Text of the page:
Update From the EEOC: New Charge-Handling Procedures

Nicholson,Travis (2)By Travis Nicholson

EEOC has implemented new procedures to be followed in all of our offices for the submission and release of position statements. The procedures apply to EEOC requests for position statements to employers made after Jan. 1, 2016. The purpose of the new procedures is to advance investigations by facilitating more pertinent information from both parties, including a response from the charging party.

An effective position statement is clear, concise, complete and responsive. EEOC recommends these practices for employers:

  • Submit position statements that are fact-based and thorough;
  • Ensure that the position statement focuses on the allegations in the charge;
  • Provide relevant documentation, evidence, and/or information that supports the employer’s position;
  • Segregate confidential information in attachments, including personally identifiable information, sensitive medical information, confidential financial information, etc.

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The Chair’s Comments: Big Plans For the New Year

Leaven,JessicaBy Jessica E. Leaven

As I was preparing my first comments as chair, this tune kept coming to my mind. “To everything – turn, turn, turn – there is a season – turn, turn, turn.” Maybe it’s because the summer is ending and the kids are going back to school. Or maybe it’s because it’s blueberry season in the mountains, and going blueberry picking with my family always marks the end of summer and beginning of fall. It could be because during this election season, I’ve too often thought of the lines “a time for love, a time for hate, a time for peace, I swear it’s not too late.” Either way, it’s time to welcome everyone to the new bar year for the Labor & Employment Section, and it’s my turn to be our chair.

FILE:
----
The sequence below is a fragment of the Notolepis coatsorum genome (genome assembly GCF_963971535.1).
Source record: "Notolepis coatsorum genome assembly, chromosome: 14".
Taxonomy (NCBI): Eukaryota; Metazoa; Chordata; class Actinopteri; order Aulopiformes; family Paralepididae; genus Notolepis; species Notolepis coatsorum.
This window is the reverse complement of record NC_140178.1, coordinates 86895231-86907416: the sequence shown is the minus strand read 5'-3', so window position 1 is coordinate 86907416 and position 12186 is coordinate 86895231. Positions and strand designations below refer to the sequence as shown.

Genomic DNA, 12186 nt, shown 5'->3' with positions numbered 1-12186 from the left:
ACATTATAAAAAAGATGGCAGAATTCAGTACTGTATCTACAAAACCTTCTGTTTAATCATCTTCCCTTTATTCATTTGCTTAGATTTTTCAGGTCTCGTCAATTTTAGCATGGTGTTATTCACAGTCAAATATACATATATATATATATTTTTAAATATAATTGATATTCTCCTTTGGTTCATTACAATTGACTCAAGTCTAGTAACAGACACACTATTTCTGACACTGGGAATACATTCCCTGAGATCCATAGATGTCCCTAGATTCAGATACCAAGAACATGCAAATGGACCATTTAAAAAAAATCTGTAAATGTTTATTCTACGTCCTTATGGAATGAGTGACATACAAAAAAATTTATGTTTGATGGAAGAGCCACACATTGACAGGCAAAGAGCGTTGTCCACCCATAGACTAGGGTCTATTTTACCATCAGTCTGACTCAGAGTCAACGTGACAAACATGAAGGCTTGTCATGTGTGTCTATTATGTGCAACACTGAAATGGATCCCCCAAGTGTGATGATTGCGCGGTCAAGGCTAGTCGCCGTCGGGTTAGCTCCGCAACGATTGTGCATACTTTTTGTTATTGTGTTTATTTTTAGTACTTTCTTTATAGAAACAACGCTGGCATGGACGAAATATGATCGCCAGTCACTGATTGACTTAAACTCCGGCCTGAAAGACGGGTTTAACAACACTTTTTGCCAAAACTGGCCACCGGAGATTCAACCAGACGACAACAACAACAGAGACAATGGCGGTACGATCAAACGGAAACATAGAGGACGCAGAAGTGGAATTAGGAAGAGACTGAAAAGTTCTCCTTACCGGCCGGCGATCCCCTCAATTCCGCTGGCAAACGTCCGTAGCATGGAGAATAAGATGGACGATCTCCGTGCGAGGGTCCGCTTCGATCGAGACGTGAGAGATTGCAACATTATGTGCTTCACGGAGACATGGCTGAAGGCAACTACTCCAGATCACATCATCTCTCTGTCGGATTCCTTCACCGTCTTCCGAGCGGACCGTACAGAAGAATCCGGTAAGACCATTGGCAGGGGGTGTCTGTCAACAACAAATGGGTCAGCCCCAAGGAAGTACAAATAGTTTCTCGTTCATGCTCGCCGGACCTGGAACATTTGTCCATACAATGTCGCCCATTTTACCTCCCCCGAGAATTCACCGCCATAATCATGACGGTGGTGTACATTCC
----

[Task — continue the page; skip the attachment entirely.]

I’m very excited and honored to serve as chair of the Labor & Employment Section this year. It was my pleasure working closely with our immediate past chair, Grant Osborne, over the past year, and I am grateful to have the assistance of our section’s new officers, Vice Chair Margaret Manos, Secretary Michael Kornbluth, and Treasurer Melanie Tuttle, and committee leadership this year. We have big plans for our section this year, and I would like to use this comment as an opportunity to let you know about some changes we have made to the section’s newsletter, the wonderful lineup for the annual CLE and social events planned for this October in Asheville, and the push to develop podcasts for our section.

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Contemplations on ‘An Act to Further Define … ‘Practice [of] Law’,’ ‘Requirements for Web Site Providers’ and Chapter 84 of the North Carolina General Statutes

Osborne,GrantBy Grant B. Osborne

Ulysses Everett McGill (previously imprisoned for practicing law without a license and about to be hanged):  “It ain’t the law!”

Sheriff Cooley:  “The law? The law is a human institution.”

— “Oh Brother, Where Art Thou?” (Joel and Ethan Coen, 2001)